Saturday, May 12, 2012

CAIR Action Alert
Action: Tell Congress to End Indefinite Detention
(WASHINGTON, D.C., 5/9/12) -- CAIR is urging all Americans who value civil liberties to ask their elected representatives in Congress to seek removal of problematic language in the latest National Defense Authorization Act (NDAA) that justifies the indefinite military detention within the United States, without charge or trial, of those suspected of terrorism.
Today, the U.S. House Armed Services Committee begins its consideration of this year's NDAA. On May 22, the U.S. Senate Armed Services Committee will also take up the act for consideration.
SEEDetails About NDAA for 2013

The NDAA for 2013 includes a misleading section that safeguards "habeas corpus rights," the right to petition the courts from unlawful detention. However, the real issue with last year's NDAA was not that it took away the right to petition unlawful detention, but that it declared indefinite military detention of Americans as lawful. Maintaining habeas rights will not help detainees challenge illegal detention if their detention has been made legal.
CAIR and other civil liberties organizations believe that this year's NDAA fails to truthfully address any of the public concerns over indefinite detention and only offers a solution to a problem that does not exist.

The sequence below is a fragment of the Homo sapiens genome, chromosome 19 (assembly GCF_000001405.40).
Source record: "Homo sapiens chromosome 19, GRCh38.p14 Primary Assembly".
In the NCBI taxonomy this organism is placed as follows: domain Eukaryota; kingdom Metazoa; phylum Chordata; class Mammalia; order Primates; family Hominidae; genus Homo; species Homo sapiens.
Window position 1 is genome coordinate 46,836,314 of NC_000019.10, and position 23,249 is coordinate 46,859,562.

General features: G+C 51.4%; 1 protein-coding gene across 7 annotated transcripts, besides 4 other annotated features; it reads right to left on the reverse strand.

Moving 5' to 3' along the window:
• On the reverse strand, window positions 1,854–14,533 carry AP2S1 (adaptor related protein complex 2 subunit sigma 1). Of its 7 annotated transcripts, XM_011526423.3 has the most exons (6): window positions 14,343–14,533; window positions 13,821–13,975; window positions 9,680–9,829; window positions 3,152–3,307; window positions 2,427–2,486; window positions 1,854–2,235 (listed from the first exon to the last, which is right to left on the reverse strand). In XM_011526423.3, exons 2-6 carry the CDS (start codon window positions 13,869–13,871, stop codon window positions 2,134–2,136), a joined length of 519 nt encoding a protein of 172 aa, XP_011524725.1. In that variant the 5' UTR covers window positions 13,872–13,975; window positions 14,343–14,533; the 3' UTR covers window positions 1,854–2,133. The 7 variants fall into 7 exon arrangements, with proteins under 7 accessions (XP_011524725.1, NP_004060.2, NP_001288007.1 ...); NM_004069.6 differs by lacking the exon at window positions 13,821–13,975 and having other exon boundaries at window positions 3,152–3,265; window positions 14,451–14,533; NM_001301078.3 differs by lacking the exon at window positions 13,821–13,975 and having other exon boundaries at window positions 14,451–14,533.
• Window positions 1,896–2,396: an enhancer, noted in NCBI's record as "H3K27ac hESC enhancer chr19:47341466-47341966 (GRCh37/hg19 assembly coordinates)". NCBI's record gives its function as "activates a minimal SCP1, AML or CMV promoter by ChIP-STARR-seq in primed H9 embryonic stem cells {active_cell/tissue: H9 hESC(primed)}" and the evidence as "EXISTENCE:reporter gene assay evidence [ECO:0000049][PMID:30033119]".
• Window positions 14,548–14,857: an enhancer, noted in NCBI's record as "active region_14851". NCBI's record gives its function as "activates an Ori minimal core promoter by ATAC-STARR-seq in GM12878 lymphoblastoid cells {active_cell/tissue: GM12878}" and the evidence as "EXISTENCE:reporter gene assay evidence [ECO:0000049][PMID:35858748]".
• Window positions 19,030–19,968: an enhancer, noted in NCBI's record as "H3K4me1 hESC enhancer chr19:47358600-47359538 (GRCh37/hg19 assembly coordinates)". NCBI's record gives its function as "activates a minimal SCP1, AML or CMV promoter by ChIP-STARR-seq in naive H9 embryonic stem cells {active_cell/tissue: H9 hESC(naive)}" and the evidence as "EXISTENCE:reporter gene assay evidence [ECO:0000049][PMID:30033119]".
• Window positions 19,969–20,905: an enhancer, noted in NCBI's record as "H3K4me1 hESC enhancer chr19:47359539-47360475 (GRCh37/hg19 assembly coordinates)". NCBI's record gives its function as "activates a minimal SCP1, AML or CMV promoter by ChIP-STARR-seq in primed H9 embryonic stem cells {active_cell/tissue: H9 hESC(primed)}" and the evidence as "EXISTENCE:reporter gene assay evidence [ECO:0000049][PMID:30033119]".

Last year, CAIR campaigned for the removal of NDAA sections that authorize the U.S. military to police domestically, make arrests and indefinitely detain persons suspected of terrorism without charge or trial.
CAIR was one of the many civil rights organizations that joined members of Congress in protesting the NDAA's detention powers, stating that they were unconstitutional and an overreach of the president's authority.
"We need to act now and let Congress know that we won't accept any watered-down assurances that our due process rights are secure," said CAIR Government Affairs Coordinator Robert McCaw. "We need to ask for real change that puts an end to the prospect of indefinite detention."
To contact your representatives in Congress and ask for real change that puts an end to indefinite detention, CAIR has provided a letter to which you can add a message of your own or simply fill in your name and address and click "Send Message."

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